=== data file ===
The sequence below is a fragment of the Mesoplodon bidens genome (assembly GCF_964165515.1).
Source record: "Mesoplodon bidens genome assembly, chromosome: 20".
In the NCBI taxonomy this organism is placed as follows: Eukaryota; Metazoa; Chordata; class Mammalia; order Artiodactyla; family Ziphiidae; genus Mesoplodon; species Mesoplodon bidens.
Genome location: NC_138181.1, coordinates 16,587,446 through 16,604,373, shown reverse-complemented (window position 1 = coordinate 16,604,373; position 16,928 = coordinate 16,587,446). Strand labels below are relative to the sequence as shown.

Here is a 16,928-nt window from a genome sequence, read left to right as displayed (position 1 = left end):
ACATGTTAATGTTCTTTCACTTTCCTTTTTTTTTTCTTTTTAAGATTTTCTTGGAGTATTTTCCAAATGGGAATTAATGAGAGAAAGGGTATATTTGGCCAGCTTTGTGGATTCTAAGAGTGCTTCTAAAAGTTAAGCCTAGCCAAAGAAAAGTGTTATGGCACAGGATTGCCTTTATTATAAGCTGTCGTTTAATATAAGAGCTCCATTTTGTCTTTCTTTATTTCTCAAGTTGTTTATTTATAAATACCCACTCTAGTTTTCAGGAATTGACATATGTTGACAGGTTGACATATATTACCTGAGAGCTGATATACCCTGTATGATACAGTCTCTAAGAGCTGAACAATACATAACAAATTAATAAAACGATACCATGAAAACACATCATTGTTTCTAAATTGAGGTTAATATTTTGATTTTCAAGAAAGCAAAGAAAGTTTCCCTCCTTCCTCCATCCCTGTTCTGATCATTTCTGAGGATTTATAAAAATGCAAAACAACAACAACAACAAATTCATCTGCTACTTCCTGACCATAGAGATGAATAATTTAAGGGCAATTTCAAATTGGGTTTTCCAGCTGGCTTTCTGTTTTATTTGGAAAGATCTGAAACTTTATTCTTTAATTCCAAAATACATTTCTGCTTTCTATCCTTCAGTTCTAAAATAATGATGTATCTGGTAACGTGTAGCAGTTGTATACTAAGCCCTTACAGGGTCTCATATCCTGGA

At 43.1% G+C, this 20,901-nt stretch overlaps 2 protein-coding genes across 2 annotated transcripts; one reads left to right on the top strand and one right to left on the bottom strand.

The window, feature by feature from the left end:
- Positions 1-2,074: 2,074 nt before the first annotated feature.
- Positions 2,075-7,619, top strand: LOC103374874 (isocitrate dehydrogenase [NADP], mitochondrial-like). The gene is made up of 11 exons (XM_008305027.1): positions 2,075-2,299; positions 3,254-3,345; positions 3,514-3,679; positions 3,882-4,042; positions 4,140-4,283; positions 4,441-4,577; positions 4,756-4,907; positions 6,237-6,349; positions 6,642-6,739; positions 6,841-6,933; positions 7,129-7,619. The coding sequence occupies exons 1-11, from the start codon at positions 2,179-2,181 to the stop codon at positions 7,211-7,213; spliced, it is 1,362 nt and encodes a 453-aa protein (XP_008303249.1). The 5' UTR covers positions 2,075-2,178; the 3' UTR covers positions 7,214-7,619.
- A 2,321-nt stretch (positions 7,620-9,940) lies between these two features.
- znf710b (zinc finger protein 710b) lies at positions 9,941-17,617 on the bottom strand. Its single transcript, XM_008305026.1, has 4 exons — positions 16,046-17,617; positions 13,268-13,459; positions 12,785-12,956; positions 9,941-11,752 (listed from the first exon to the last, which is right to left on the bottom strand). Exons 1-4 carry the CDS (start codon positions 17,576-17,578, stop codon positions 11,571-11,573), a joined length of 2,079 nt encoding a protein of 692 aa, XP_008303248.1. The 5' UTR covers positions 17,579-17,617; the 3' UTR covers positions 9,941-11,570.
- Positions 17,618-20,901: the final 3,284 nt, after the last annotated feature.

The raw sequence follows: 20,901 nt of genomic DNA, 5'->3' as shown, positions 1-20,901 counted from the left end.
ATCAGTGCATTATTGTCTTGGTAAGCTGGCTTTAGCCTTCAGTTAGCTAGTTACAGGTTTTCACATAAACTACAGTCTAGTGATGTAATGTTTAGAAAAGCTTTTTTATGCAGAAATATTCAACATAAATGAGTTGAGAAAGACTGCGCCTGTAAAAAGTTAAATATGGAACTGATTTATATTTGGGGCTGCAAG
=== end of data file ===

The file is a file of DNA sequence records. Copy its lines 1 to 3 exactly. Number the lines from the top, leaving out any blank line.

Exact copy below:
The sequence below is a fragment of the Mesoplodon bidens genome (assembly GCF_964165515.1).
Source record: "Mesoplodon bidens genome assembly, chromosome: 20".
In the NCBI taxonomy this organism is placed as follows: Eukaryota; Metazoa; Chordata; class Mammalia; order Artiodactyla; family Ziphiidae; genus Mesoplodon; species Mesoplodon bidens.